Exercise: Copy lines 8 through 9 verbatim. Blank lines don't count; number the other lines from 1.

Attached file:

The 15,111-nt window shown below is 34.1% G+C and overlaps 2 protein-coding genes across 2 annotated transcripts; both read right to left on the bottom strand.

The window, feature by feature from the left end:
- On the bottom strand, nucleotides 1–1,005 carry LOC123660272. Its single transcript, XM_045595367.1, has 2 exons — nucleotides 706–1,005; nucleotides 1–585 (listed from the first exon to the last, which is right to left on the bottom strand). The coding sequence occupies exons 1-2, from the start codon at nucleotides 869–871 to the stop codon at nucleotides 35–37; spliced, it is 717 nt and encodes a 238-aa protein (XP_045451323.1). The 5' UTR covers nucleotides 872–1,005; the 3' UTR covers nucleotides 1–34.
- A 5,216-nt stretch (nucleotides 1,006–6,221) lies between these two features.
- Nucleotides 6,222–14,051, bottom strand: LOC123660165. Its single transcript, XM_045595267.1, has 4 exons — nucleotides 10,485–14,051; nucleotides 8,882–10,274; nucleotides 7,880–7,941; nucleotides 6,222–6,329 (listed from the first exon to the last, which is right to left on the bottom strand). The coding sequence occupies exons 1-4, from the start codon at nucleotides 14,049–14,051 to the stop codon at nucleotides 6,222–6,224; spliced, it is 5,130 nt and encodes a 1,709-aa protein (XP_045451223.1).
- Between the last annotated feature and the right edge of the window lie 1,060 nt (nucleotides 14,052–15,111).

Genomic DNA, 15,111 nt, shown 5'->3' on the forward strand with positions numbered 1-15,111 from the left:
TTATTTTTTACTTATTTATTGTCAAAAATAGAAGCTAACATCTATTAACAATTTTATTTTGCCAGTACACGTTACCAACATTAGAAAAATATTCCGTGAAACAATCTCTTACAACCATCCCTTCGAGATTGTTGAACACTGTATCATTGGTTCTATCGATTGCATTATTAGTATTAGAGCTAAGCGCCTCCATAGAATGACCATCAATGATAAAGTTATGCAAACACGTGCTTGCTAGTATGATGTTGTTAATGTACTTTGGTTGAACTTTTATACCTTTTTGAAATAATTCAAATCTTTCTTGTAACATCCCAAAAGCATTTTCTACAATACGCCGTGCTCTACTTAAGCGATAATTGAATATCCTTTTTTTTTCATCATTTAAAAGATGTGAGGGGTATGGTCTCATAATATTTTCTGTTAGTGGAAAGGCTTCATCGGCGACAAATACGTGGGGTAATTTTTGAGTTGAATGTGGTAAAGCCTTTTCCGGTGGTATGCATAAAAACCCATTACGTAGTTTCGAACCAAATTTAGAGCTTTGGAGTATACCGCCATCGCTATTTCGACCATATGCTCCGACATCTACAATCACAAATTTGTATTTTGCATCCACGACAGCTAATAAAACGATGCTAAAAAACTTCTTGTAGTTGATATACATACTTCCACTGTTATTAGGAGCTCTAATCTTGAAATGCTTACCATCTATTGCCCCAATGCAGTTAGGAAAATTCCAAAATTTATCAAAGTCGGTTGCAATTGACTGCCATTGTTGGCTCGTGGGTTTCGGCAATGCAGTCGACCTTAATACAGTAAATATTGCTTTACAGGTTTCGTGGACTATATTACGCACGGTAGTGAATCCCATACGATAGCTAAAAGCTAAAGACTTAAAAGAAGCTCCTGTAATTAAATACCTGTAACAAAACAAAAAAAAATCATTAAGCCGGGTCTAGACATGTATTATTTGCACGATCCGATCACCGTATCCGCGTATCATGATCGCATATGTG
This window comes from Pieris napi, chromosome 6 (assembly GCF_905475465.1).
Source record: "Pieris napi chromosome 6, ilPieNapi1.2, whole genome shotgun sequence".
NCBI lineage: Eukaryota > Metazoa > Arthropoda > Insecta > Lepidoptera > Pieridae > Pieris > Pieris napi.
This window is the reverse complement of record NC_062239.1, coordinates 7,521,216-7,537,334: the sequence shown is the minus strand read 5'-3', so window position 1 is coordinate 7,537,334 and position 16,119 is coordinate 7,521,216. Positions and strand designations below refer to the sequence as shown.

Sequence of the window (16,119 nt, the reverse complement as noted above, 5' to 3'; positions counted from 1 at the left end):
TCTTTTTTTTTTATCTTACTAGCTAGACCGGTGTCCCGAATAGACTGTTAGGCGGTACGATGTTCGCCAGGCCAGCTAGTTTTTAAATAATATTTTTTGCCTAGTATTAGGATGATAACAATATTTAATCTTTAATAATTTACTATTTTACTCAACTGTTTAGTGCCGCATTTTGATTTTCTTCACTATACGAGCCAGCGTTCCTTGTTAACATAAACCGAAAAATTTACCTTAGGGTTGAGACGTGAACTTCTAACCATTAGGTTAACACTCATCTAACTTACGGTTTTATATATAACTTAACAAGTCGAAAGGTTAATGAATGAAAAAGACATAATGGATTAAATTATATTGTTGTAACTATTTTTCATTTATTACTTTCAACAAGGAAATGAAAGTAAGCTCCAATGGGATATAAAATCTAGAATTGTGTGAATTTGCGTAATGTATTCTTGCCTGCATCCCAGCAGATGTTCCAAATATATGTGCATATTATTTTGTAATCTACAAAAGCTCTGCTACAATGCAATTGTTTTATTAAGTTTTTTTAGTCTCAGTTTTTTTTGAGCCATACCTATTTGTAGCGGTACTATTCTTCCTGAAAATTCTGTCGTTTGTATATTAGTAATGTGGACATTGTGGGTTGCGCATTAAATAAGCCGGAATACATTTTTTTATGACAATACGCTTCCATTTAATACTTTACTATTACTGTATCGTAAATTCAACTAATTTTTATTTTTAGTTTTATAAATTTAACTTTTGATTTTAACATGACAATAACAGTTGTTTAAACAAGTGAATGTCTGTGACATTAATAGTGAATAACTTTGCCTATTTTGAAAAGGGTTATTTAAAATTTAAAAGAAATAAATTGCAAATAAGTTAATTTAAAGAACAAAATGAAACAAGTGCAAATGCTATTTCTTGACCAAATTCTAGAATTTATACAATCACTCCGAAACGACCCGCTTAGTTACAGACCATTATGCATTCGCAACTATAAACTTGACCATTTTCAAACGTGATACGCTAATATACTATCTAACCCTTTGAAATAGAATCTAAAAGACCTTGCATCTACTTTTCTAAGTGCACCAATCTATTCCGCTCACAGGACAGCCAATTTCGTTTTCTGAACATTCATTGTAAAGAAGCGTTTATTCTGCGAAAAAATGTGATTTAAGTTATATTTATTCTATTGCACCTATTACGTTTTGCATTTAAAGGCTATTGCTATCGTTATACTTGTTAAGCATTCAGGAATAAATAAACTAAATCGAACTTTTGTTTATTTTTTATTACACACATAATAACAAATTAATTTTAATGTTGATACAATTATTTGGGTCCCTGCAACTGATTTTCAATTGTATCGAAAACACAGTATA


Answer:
TTATTTTTTACTTATTTATTGTCAAAAATAGAAGCTAACATCTATTAACAATTTTATTTTGCCAGTACACGTTACCAACATTAGAAAAATATTCCGTGAAACAATCTCTTACAACCATCCCTTCGAGATTGTTGAACACTGTATCATTGGTTCTATCGATTGCATTATTAGTATTAGAGCTAAGCGCCTCCATAGAATGACCATCAATGATAAAGTTATGCAAACACGTGCTTGCTAGTATGATGTTGTTAATGTACTTTGGTTGAACTTTTATACCTTTTTGAAATAATTCAAATCTTTCTTGTAACATCCCAAAAGCATTTTCTACAATACGCCGTGCTCTACTTAAGCGATAATTGAATATCCTTTTTTTTTCATCATTTAAAAGATGTGAGGGGTATGGTCTCATAATATTTTCTGTTAGTGGAAAGGCTTCATCGGCGACAAATACGTGGGGTAATTTTTGAGTTGAATGTGGTAAAGCCTTTTCCGGTGGTATGCATAAAAACCCATTACGTAGTTTCGAACCAAATTTAGAGCTTTGGAGTATACCGCCATCGCTATTTCGACCATATGCTCCGACATCTACAATCACAAATTTGTATTTTGCATCCACGACAGCTAATAAAACGATGCTAAAAAACTTCTTGTAGTTGATATACATACTTCCACTGTTATTAGGAGCTCTAATCTTGAAATGCTTACCATCTATTGCCCCAATGCAGTTAGGAAAATTCCAAAATTTATCAAAGTCGGTTGCAATTGACTGCCATTGTTGGCTCGTGGGTTTCGGCAATGCAGTCGACCTTAATACAGTAAATATTGCTTTACAGGTTTCGTGGACTATATTACGCACGGTAGTGAATCCCATACGATAGCTAAAAGCTAAAGACTTAAAAGAAGCTCCTGTAATTAAATACCTGTAACAAAACAAAAAAAAATCATTAAGCCGGGTCTAGACATGTATTATTTGCACGATCCGATCACCGTATCCGCGTATCATGATCGCATATGTG
This window comes from Pieris napi, chromosome 6 (assembly GCF_905475465.1).